1994 Peter Whittle New Zealand "for his major distinctive contributions to time series analysis, to optimisation theory, and to a wide range of topics in applied probability theory and the mathematics of operational research."
1997 Harold Scott MacDonald Coxeter British "for his achievements in geometry, notably projective geometry, non-euclidean geometry and the analysis of spatial shapes and patterns, and for his substantial contributions to practical group-theory which pervade much modern mathematics."
2000 Nigel James Hitchin British "for his important contributions to many parts of differential geometry combining this with complex geometry, integrable systems and mathematical physics interweaving the most modern ideas with the classical literature."
2003 Lennart Carleson Swedish "for his deep and fundamental contributions to mathematics in the field of analysis and complex dynamics."
2006 Peter Swinnerton-Dyer British "for his fundamental work in arithmetic geometry and his many contributions to the theory of ordinary differential equations."
2009 John M. Ball British "for his seminal work in mechanics and nonlinear analysis and his encouragement of mathematical research in developing countries."
2010 Graeme Segal British "for his highly influential and elegant work on the development of topology, geometry and quantum field theory, bridging the gap between physics and pure mathematics."
2012 John Francis Toland British/Irish "for his original theorems and remarkable discoveries in nonlinear partial differential equations, including applications to water waves."
2014 Ben Green British "for his famous result on primes in arithmetic progression, and his subsequent proofs of a number of spectacular theorems over the last five to ten years."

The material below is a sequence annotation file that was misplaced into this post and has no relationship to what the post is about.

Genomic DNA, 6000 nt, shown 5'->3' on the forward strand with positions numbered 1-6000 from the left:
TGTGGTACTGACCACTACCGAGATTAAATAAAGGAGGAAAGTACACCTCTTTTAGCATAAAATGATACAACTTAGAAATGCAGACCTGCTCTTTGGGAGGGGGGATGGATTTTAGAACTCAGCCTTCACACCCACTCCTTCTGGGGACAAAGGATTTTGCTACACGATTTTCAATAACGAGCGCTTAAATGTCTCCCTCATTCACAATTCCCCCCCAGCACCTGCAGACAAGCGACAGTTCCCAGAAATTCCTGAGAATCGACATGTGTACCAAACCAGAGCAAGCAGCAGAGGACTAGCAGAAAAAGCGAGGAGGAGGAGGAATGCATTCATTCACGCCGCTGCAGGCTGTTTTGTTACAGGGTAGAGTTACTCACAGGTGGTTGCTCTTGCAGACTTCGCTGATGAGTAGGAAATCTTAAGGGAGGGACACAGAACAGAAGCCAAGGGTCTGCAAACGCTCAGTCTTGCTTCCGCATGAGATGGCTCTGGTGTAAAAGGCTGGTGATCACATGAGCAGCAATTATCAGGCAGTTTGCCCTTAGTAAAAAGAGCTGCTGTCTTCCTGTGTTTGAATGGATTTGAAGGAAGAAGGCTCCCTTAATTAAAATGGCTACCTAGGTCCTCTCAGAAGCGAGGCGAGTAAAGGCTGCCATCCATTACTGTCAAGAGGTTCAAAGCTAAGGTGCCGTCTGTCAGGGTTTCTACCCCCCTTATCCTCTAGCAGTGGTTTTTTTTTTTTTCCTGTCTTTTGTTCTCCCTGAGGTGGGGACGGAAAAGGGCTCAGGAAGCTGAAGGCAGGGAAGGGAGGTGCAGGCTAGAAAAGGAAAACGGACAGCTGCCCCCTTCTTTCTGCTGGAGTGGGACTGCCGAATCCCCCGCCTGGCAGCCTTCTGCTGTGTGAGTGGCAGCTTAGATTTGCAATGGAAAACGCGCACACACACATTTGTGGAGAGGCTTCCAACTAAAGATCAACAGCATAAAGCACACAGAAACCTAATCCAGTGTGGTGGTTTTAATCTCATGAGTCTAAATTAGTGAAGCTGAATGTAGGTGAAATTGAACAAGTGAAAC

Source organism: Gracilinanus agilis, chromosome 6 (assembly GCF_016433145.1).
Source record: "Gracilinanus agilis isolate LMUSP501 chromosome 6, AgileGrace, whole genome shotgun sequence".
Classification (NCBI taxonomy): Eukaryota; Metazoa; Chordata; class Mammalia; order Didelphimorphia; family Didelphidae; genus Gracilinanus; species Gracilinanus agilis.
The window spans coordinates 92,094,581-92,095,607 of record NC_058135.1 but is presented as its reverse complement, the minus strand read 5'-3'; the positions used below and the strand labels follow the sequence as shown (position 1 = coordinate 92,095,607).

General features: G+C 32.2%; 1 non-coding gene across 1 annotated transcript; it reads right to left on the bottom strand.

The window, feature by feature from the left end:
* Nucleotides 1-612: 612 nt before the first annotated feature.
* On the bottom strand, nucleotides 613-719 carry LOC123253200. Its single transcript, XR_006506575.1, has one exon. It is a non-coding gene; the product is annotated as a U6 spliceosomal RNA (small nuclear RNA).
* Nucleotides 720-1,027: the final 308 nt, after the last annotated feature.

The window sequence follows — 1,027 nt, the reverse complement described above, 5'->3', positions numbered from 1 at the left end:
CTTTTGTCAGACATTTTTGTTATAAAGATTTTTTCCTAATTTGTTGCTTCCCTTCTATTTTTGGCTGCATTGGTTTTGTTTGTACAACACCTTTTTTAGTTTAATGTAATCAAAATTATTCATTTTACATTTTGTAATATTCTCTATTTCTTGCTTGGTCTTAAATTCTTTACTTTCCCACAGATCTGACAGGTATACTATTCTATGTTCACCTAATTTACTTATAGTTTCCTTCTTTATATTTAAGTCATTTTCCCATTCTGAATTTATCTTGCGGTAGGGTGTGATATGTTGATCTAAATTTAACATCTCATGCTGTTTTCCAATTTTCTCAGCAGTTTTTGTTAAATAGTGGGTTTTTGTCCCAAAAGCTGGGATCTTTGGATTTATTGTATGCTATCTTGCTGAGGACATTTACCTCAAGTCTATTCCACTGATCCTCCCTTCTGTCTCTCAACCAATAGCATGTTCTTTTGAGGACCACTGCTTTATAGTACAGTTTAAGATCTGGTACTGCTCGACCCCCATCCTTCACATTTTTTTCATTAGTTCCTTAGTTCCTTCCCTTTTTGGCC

2016 Timothy Gowers British "for his groundbreaking results in the theory of Banach spaces, pure combinatorics, and additive number theory."
2018 Dusa McDuff British "for leading the development of the new field of symplectic geometry and topology."

References[edit]

  1. ^ a b "Royal Society - Sylvester Medal". Retrieved 2014-08-07. 
  2. ^ a b "Sylvester Medal". JOC/EFR. Retrieved 2008-12-07. 
  3. ^ Cantor, Geoffrey (2004), "Creating the Royal Society's Sylvester Medal", British Journal for the History of Science, 37 (1(132)): 75–92, doi:10.1017/S0007087403005132, MR 2128208 .
  4. ^ Grattan-Guinness, Ivor (1993), "The Sylvester Medal: origins, and recipients 1901–1949", Notes and Records of the Royal Society of London, 47 (1): 105–108, doi:10.1098/rsnr.1993.0009, MR 1214538 
  5. ^ a b c "Sylvester Medal". The Royal Society. Retrieved 2012-01-22. 
  6. ^ Bell, Eric Temple, 1986. Men of Mathematics (reissue edition). Touchstone Books. ISBN 0-671-62818-6.
  7. ^ Boyer, B. Carl, 1968. A History of Mathematics: Henri Poincaré, John Wiley & Sons.
  8. ^ Wirtinger, Wilhelm (29 January 2008), Portrait, retrieved 21 August 2010 
  9. ^ O'Connor, John J.; Robertson, Edmund F., "Sylvester Medal", MacTutor History of Mathematics archive, University of St Andrews .
  10. ^ O'Connor, John J.; Robertson, Edmund F., "Sylvester Medal", MacTutor History of Mathematics archive, University of St Andrews .
  11. ^ O'Connor, John J.; Robertson, Edmund F., "Sylvester Medal", MacTutor History of Mathematics archive, University of St Andrews .
  12. ^ Garcia, Paul (2006). Life and Work of Major Percy Alexander MacMahon (Ph.D. thesis). The Open University. Archived from the original on August 31, 2009. Retrieved June 9, 2010. 
  13. ^ O'Connor, John J.; Robertson, Edmund F., "Sylvester Medal", MacTutor History of Mathematics archive, University of St Andrews .
  14. ^ O'Connor, John J.; Robertson, Edmund F., "Sylvester Medal", MacTutor History of Mathematics archive, University of St Andrews .
  15. ^ O'Connor, John J.; Robertson, Edmund F., "Sylvester Medal", MacTutor History of Mathematics archive, University of St Andrews .
  16. ^ O'Connor, John J.; Robertson, Edmund F., "Sylvester Medal", MacTutor History of Mathematics archive, University of St Andrews .
  17. ^ Stanford Encyclopedia of Philosophy, "Bertrand Russell", 1 May 2003
  18. ^ O'Connor, John J.; Robertson, Edmund F., "Sylvester Medal", MacTutor History of Mathematics archive, University of St Andrews .
  19. ^ Sylvester Medal at the Mathematics Genealogy Project

External links[edit]